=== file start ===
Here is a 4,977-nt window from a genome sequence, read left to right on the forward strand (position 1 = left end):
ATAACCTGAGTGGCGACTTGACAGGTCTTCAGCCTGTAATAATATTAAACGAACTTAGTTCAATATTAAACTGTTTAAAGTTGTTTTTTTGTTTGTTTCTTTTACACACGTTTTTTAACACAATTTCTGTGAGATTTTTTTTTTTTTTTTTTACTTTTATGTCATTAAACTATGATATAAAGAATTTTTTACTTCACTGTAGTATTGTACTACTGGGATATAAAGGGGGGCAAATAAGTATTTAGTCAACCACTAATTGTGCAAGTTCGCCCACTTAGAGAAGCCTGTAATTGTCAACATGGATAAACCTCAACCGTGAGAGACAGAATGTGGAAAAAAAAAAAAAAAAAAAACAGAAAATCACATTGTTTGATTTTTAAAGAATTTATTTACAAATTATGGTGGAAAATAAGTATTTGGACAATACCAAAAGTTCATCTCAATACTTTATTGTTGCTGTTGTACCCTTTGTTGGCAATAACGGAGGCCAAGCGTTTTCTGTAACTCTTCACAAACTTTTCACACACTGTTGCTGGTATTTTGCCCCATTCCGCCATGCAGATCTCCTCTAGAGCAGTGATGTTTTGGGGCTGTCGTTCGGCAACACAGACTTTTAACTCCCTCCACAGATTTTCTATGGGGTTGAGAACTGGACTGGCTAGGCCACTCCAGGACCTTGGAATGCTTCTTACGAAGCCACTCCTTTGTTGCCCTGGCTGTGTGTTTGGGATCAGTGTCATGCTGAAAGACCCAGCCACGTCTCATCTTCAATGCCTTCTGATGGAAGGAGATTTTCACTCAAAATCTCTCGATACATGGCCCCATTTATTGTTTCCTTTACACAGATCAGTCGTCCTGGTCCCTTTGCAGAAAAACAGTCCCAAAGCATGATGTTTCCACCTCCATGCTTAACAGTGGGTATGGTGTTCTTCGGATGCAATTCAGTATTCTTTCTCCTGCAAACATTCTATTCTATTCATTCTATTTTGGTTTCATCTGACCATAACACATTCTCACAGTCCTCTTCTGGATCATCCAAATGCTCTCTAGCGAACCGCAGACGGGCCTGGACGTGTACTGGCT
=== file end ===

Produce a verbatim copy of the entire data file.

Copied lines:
Here is a 4,977-nt window from a genome sequence, read left to right on the forward strand (position 1 = left end):
ATAACCTGAGTGGCGACTTGACAGGTCTTCAGCCTGTAATAATATTAAACGAACTTAGTTCAATATTAAACTGTTTAAAGTTGTTTTTTTGTTTGTTTCTTTTACACACGTTTTTTAACACAATTTCTGTGAGATTTTTTTTTTTTTTTTTTACTTTTATGTCATTAAACTATGATATAAAGAATTTTTTACTTCACTGTAGTATTGTACTACTGGGATATAAAGGGGGGCAAATAAGTATTTAGTCAACCACTAATTGTGCAAGTTCGCCCACTTAGAGAAGCCTGTAATTGTCAACATGGATAAACCTCAACCGTGAGAGACAGAATGTGGAAAAAAAAAAAAAAAAAAAACAGAAAATCACATTGTTTGATTTTTAAAGAATTTATTTACAAATTATGGTGGAAAATAAGTATTTGGACAATACCAAAAGTTCATCTCAATACTTTATTGTTGCTGTTGTACCCTTTGTTGGCAATAACGGAGGCCAAGCGTTTTCTGTAACTCTTCACAAACTTTTCACACACTGTTGCTGGTATTTTGCCCCATTCCGCCATGCAGATCTCCTCTAGAGCAGTGATGTTTTGGGGCTGTCGTTCGGCAACACAGACTTTTAACTCCCTCCACAGATTTTCTATGGGGTTGAGAACTGGACTGGCTAGGCCACTCCAGGACCTTGGAATGCTTCTTACGAAGCCACTCCTTTGTTGCCCTGGCTGTGTGTTTGGGATCAGTGTCATGCTGAAAGACCCAGCCACGTCTCATCTTCAATGCCTTCTGATGGAAGGAGATTTTCACTCAAAATCTCTCGATACATGGCCCCATTTATTGTTTCCTTTACACAGATCAGTCGTCCTGGTCCCTTTGCAGAAAAACAGTCCCAAAGCATGATGTTTCCACCTCCATGCTTAACAGTGGGTATGGTGTTCTTCGGATGCAATTCAGTATTCTTTCTCCTGCAAACATTCTATTCTATTCATTCTATTTTGGTTTCATCTGACCATAACACATTCTCACAGTCCTCTTCTGGATCATCCAAATGCTCTCTAGCGAACCGCAGACGGGCCTGGACGTGTACTGGCT